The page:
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Survey: Seven out of 10 respondents would welcome professional hunters

COURTESY TOWN OF SHELTER ISLAND

COURTESY TOWN OF SHELTER ISLAND

If there is a single fact that emerges as a surprise from the recent survey conducted by the town’s Deer & Tick Committee, it’s that 72 percent of respondents said they would favor Shelter Island paying professionals to reduce deer density.

Deer & Tick Committee Chairman Mike Scheibel — along with many others in government and out — long speculated that Islanders would have no appetite for using hunters who are not local.

The report was presented at Tuesday’s Town Board work session by Animal Control Officer Beau Payne, who called the response of about one third of the 3,688 people who received the survey “phenomenal.”

Surveys went to all post office box holders on the Island and all taxpayers, some of whom are part-time residents. The committee received 1,210 responses. Of those, 41 percent said they were full-time Island residents while 57 percent were part-timers.

Only 16 percent of the 1,210 respondents to the survey said they would object to hiring professionals to cull the herd. Another 12 percent were undecided.

Police Chief Jim Read, who oversees the culling effort, said that some who answered the question affirmatively didn’t necessarily see it as an effort by professional hunters to shoot deer, but may have interpreted the question to imply trained and licensed personnel might use other means, such as contraception or sterilization, to reduce deer density.

The debate between those who favor more money being spent on culling the herd and those who prefer more use of 4-poster units — feeding stands that brush deer with a tickicide, permethrin — found supporters from both sides.

A whopping 82 percent of respondents said they support recreational hunting to control deer density.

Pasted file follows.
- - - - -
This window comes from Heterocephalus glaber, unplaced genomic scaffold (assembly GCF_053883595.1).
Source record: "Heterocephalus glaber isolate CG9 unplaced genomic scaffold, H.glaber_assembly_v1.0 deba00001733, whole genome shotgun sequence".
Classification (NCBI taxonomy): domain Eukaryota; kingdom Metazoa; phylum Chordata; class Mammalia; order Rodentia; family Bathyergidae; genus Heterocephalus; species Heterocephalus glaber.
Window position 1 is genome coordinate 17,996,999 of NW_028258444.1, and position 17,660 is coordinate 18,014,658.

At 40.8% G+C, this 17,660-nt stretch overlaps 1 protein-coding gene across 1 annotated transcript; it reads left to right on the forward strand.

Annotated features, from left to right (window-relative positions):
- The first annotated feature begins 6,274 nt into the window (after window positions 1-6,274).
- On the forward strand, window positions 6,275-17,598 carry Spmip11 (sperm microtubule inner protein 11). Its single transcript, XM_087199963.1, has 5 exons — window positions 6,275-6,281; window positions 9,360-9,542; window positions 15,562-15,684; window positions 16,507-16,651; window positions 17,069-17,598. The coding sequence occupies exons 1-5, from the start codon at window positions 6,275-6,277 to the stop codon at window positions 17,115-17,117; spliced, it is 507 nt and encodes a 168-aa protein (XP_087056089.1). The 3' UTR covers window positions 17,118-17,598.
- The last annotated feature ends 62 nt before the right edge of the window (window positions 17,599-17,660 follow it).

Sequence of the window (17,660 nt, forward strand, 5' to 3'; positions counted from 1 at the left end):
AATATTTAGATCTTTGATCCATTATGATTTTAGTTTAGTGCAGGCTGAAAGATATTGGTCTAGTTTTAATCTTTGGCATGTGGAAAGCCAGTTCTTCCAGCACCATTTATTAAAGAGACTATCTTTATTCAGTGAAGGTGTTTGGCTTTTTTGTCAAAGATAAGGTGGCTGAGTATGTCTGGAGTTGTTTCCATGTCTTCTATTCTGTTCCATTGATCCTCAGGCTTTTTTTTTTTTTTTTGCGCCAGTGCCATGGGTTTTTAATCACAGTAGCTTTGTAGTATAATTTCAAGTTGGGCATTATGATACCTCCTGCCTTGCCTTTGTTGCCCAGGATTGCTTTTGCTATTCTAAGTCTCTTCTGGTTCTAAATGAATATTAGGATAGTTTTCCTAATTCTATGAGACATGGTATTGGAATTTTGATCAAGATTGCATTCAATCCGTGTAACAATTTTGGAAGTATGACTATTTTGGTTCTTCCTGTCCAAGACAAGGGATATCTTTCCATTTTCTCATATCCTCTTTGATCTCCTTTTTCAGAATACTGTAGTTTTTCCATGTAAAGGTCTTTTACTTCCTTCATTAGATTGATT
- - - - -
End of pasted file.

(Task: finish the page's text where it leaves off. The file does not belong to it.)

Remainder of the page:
In the ongoing effort to identify more properties that could be hunted, the survey found four out of 10 respondents said they would allow hunting on their properties.

More than half of those responding (53 percent) supported the use of 4-poster units, saying they are effective and safe and more than 25 percent of those supporting their use believe they are cost effective.

The 27 percent who didn’t support 4-posters said they were ineffective, raised environmental concerns and were too expensive. But another 20 percent were undecided on the issue.

Ninety-five percent of respondents said there is a tick problem on the Island as evidenced by several factors, including removing ticks from themselves and their family members, being treated for tick-borne diseases and seeing property damage to their vegetation.

With so many people caring about the issue, Mr. Payne encouraged the Town Board to appreciate the number of people who took the time to respond to the survey and consider that 77 percent said they would favor increasing funding to expand the war against tick-borne illnesses. Only 12 percent said no with 10 percent not responding to that question.

Residents at the work session questioned the possibility of increasing the number of 4-posters to the 60-unit level that existed during the 2008-2010 Cornell University-Cornell Cooperative Extension pilot program on the Island. Mr. Payne noted that with there are six units deployed and funded by Mashomack Preserve and 31 units deployed on the rest of the Island,

“Obviously, these devices do work,” Councilman Jim Colligan said, noting, as Mr. Payne had, that tick drags are the method of determining the tick population in any given area.

Supervisor Jim Dougherty said he’s been speaking with State Senator Kenneth LaValle (R-Port Jefferson) and Assemblyman Fred Thiele Jr. (I-Sag Harbor) about continued support for the Island’s 4-poster program.

But he may have surprised some when he announced that he’s hoping that the state funding might allow town officials to determine how funds are used. Past grants have been earmarked for 4-poster units, he said.

He has also been talking with Southold officials about their recent deployment of quail to eat ticks in that town. He said the quail cause no harmful effects and that he might like to see a pilot project on the Island.

For a complete view of the survey results, visit the town’s webiste at shelterislandtown.us.

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